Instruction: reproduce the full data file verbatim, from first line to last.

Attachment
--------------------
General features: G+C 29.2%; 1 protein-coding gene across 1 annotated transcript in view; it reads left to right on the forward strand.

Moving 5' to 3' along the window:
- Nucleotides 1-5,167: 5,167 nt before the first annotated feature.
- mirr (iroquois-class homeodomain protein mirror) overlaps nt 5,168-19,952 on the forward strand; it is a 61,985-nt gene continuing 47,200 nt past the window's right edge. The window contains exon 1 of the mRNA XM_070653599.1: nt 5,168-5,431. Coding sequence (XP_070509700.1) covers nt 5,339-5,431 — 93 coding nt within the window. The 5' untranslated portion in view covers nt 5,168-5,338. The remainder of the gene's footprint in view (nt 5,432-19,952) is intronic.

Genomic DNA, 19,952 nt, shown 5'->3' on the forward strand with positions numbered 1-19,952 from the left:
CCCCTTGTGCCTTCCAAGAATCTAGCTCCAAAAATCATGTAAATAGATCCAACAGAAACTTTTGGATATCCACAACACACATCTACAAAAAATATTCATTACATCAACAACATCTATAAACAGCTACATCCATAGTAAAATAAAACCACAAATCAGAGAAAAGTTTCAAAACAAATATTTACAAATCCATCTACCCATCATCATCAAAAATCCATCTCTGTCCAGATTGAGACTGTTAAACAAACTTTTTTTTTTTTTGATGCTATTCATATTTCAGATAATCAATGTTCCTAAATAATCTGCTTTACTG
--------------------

General features: G+C 29.2%; 1 protein-coding gene across 1 annotated transcript in view; it reads left to right on the forward strand.

Moving 5' to 3' along the window:
- Nucleotides 1-5,167: 5,167 nt before the first annotated feature.
- mirr (iroquois-class homeodomain protein mirror) overlaps nt 5,168-19,952 on the forward strand; it is a 61,985-nt gene continuing 47,200 nt past the window's right edge. The window contains exon 1 of the mRNA XM_070653599.1: nt 5,168-5,431. Coding sequence (XP_070509700.1) covers nt 5,339-5,431 — 93 coding nt within the window. The 5' untranslated portion in view covers nt 5,168-5,338. The remainder of the gene's footprint in view (nt 5,432-19,952) is intronic.

Genomic DNA, 19,952 nt, shown 5'->3' on the forward strand with positions numbered 1-19,952 from the left:
CCCCTTGTGCCTTCCAAGAATCTAGCTCCAAAAATCATGTAAATAGATCCAACAGAAACTTTTGGATATCCACAACACACATCTACAAAAAATATTCATTACATCAACAACATCTATAAACAGCTACATCCATAGTAAAATAAAACCACAAATCAGAGAAAAGTTTCAAAACAAATATTTACAAATCCATCTACCCATCATCATCAAAAATCCATCTCTGTCCAGATTGAGACTGTTAAACAAACTTTTTTTTTTTTTGATGCTATTCATATTTCAGATAATCAATGTTCCTAAATAATCTGCTTTACTG